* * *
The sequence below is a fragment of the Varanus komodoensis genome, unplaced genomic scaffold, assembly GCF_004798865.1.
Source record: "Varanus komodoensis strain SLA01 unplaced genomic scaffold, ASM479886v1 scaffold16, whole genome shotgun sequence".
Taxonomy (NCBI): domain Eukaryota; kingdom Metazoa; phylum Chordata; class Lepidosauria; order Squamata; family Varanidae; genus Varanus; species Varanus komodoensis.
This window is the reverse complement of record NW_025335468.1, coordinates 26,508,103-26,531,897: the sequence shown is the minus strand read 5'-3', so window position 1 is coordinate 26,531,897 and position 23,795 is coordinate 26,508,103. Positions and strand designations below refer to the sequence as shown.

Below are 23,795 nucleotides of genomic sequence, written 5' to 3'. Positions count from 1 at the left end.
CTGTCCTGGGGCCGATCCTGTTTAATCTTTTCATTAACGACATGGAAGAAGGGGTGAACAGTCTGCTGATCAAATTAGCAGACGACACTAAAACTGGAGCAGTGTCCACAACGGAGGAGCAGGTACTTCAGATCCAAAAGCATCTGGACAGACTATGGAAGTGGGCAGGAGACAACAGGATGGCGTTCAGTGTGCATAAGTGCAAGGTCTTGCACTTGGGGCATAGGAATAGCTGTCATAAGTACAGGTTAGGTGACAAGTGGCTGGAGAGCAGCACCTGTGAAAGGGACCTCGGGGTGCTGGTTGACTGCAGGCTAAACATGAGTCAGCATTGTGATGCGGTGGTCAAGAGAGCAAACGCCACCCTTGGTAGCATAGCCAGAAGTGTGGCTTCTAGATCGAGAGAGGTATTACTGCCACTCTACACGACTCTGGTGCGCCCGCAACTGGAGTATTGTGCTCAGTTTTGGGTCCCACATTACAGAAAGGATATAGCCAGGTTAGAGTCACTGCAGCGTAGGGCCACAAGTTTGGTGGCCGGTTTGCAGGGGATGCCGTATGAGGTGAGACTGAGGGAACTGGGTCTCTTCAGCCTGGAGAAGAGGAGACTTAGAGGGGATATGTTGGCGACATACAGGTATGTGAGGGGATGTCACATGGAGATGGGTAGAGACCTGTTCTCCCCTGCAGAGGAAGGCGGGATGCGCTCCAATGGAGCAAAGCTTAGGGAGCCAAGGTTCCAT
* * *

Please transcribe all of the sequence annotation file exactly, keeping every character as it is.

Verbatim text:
The sequence below is a fragment of the Varanus komodoensis genome, unplaced genomic scaffold, assembly GCF_004798865.1.
Source record: "Varanus komodoensis strain SLA01 unplaced genomic scaffold, ASM479886v1 scaffold16, whole genome shotgun sequence".
Taxonomy (NCBI): domain Eukaryota; kingdom Metazoa; phylum Chordata; class Lepidosauria; order Squamata; family Varanidae; genus Varanus; species Varanus komodoensis.
This window is the reverse complement of record NW_025335468.1, coordinates 26,508,103-26,531,897: the sequence shown is the minus strand read 5'-3', so window position 1 is coordinate 26,531,897 and position 23,795 is coordinate 26,508,103. Positions and strand designations below refer to the sequence as shown.

Below are 23,795 nucleotides of genomic sequence, written 5' to 3'. Positions count from 1 at the left end.
CTGTCCTGGGGCCGATCCTGTTTAATCTTTTCATTAACGACATGGAAGAAGGGGTGAACAGTCTGCTGATCAAATTAGCAGACGACACTAAAACTGGAGCAGTGTCCACAACGGAGGAGCAGGTACTTCAGATCCAAAAGCATCTGGACAGACTATGGAAGTGGGCAGGAGACAACAGGATGGCGTTCAGTGTGCATAAGTGCAAGGTCTTGCACTTGGGGCATAGGAATAGCTGTCATAAGTACAGGTTAGGTGACAAGTGGCTGGAGAGCAGCACCTGTGAAAGGGACCTCGGGGTGCTGGTTGACTGCAGGCTAAACATGAGTCAGCATTGTGATGCGGTGGTCAAGAGAGCAAACGCCACCCTTGGTAGCATAGCCAGAAGTGTGGCTTCTAGATCGAGAGAGGTATTACTGCCACTCTACACGACTCTGGTGCGCCCGCAACTGGAGTATTGTGCTCAGTTTTGGGTCCCACATTACAGAAAGGATATAGCCAGGTTAGAGTCACTGCAGCGTAGGGCCACAAGTTTGGTGGCCGGTTTGCAGGGGATGCCGTATGAGGTGAGACTGAGGGAACTGGGTCTCTTCAGCCTGGAGAAGAGGAGACTTAGAGGGGATATGTTGGCGACATACAGGTATGTGAGGGGATGTCACATGGAGATGGGTAGAGACCTGTTCTCCCCTGCAGAGGAAGGCGGGATGCGCTCCAATGGAGCAAAGCTTAGGGAGCCAAGGTTCCAT